In most cases, the date a new Arizona law becomes effective does not depend on when the governor signs it. It depends on when the legislature adjourns. This year, the date most new state laws became official was Sept. 24.
In the most recent legislative session, 2,003 measures were introduced, 414 were passed, and four were vetoed. This column will discuss four new laws.
House Bill 2604 started as legislation concerning when rural judges could issue telephonic emergency orders of protection. However, it was amended to double the amount of time a regular order of protection is valid.
Previously, if a judge granted a domestic violence victim’s request for an order of protection, it was good for a year from the date it was served, unless the person on the receiving end of the order requested a hearing. The remaining portions of the law did not change, but now an order of protection is valid for two years. A.R.S. § 13-3602(N).
House Bill 2343 created a new crime of interfering with a crime scene. It is not illegal to peaceably observe law enforcement officers, but if someone disobeys a peace officer’s reasonable verbal order to remain back, doing so is now a class 2 misdemeanor. A.R.S. § 13-2413. Police organizations said this law was unfortunately necessary because some people no longer act in a civil manner when they are near a police officer.
Perhaps to the delight of anyone who owns a dog, consumer fireworks received some additional attention. Senate Bill 1275 allows a local government to ban fireworks on all days, except for New Year’s Eve and the Fourth of July. A.R.S. § 36-1606.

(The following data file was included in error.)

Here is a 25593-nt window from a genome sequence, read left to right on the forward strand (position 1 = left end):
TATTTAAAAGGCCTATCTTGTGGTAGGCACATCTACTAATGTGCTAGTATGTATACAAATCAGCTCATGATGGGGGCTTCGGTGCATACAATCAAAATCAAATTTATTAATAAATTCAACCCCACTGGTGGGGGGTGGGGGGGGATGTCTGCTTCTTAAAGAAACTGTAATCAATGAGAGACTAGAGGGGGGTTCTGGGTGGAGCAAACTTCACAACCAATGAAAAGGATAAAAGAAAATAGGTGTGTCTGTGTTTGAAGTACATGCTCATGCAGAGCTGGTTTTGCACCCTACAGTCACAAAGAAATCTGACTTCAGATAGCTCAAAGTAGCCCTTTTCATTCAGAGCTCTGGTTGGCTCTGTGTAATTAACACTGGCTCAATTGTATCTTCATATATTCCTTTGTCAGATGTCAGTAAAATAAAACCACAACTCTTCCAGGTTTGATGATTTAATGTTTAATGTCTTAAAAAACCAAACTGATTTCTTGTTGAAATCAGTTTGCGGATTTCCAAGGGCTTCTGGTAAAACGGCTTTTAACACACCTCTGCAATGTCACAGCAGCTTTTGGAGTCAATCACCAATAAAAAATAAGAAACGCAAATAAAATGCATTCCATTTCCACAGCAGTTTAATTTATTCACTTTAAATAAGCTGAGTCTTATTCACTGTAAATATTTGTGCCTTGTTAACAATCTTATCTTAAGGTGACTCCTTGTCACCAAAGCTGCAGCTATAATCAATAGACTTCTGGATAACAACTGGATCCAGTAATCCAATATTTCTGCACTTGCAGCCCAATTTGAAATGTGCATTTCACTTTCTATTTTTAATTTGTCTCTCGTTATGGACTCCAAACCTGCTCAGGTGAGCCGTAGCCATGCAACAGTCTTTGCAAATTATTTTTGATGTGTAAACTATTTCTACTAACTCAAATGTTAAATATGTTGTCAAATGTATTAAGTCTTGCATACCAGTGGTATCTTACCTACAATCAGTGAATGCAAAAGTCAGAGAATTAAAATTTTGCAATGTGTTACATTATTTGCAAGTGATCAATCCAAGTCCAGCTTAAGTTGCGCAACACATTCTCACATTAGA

A new law that will impact justice courts immediately is House Bill 2485. Judges are now required to issue an order sealing case files in residential eviction actions in cases where the case is either dismissed prior to a judgment or if the court finds in favor of the tenant. The requirement to keep these records protected includes the summons, the complaint, any other pleadings, any court orders, any exhibits and evidence, and any record of the proceedings. A.R.S. § 33-1379.
On Aug. 29, the Supreme Court of Arizona added a new court rule, Rule 20 to the Rules of Procedure for Eviction Actions, to implement this new law. It follows the statutory language and states a “court must enter an order sealing all records” if the criteria are met.
The public policy behind this new law was to avoid someone from having an eviction action be part of a record against them in cases where the case had actually been dismissed or in cases where they prevailed in court against their landlord. Tenant advocates maintained that landlords have denied rental applications because eviction cases were unfairly appearing on background checks, even though those cases had been dismissed.
Judge Gerald A. Williams is the justice of the peace for the North Valley Justice Court. That court’s jurisdiction includes Glendale, Phoenix, Anthem and Desert Hills.